Article source: http://www.pcb007.com/pages/zone.cgi?a=103310
In 1919, when the victors of World War I were concluding their settlement against Germany–in the form of the Treaty of Versailles–one of the leading British representatives at the negotiations angrily resigned his position, believing the debt imposed on the losers would be too harsh. The official, John Maynard Keynes, argued that because Britain had benefitted from export-driven growth, forcing the Germans to spend their money paying back debt rather than buying British products would be counterproductive for everyone, and slow global growth.
Keynes’ argument, outlined in his popular 1919 book, “The Economic Consequences of the Peace,” proved prescient. But Keynes is not primarily regarded as a theorist of international economics: His most influential work, “The General Theory of Employment, Interest, and Money,” published in 1936, uses the framework of a single country with a closed economy. From that model, Keynes arrived at his famous conclusion that government spending can reduce unemployment by boosting aggregate demand.
But in reality, says Peter Temin, an MIT economic historian, Keynes’ conclusions about demand and employment were long intertwined with his examination of international trade; Keynes was thinking globally, even when modeling locally.
“Keynes was interested in the world economy, not just in a single national economy,” Temin says. Now he is co-author of a new book on the subject, “Keynes: Useful Economics for the World Economy,” written with David Vines, a professor of economics at Oxford University, published this month by MIT Press.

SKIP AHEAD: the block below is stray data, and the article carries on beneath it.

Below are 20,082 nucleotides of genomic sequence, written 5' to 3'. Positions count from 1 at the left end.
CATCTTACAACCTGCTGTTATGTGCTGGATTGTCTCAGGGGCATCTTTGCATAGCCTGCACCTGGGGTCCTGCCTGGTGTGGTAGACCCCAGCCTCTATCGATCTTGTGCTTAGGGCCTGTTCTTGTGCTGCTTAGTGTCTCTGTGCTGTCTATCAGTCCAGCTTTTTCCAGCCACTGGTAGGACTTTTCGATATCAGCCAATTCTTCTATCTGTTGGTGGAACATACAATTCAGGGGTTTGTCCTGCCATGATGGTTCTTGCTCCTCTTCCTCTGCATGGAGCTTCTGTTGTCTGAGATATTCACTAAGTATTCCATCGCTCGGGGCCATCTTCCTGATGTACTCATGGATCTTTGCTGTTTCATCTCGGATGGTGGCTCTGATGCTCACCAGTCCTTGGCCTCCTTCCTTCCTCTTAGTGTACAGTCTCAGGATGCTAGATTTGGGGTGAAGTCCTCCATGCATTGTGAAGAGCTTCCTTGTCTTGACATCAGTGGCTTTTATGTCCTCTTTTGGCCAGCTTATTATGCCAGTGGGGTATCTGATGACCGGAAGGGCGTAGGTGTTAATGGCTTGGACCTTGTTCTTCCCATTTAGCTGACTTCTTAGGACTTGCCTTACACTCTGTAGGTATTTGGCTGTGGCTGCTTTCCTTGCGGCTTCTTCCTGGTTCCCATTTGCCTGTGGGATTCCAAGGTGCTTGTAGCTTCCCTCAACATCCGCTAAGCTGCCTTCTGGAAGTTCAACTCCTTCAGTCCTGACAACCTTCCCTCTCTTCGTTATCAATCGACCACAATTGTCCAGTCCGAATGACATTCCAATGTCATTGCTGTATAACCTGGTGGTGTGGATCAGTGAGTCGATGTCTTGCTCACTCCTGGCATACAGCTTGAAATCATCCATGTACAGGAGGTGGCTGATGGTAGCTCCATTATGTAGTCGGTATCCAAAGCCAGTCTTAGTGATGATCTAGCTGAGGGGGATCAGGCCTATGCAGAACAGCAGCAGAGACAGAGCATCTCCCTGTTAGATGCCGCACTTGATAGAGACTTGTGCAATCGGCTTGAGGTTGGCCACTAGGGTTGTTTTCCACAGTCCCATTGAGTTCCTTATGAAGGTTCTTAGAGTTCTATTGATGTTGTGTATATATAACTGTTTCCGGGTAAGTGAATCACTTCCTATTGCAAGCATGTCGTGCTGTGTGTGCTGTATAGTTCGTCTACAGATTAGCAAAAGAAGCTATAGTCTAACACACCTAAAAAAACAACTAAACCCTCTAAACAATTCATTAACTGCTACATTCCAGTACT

In their book, Temin and Vines make the case that Keynesian deficit spending by governments is necessary to reignite the levels of growth that Europe and the world had come to expect prior to the economic downturn of 2008. But in a historical reversal, they believe that today’s Germany is being unduly harsh toward the debtor states of Europe, forcing other countries to pay off debts made worse by the 2008 crash–and, in turn, preventing them from spending productively, slowing growth and inhibiting a larger continental recovery.
“If you have secular [long-term] stagnation, what you need is expansionary fiscal policy,” says Temin, who is the Elisha Gray II Professor Emeritus of Economics at MIT.
Additional government spending is distinctly not the approach that Europe (and, to a lesser extent, the U.S.) has pursued over the last six years, as political leaders have imposed a wide range of spending cuts–the pursuit of “austerity” as a response to hard times. But Temin thinks it is time for the terms of the spending debate to shift.
“The hope David and I have is that our simple little book might change people’s minds,” Temin says.
Article source: http://www.pcb007.com/pages/zone.cgi?a=103322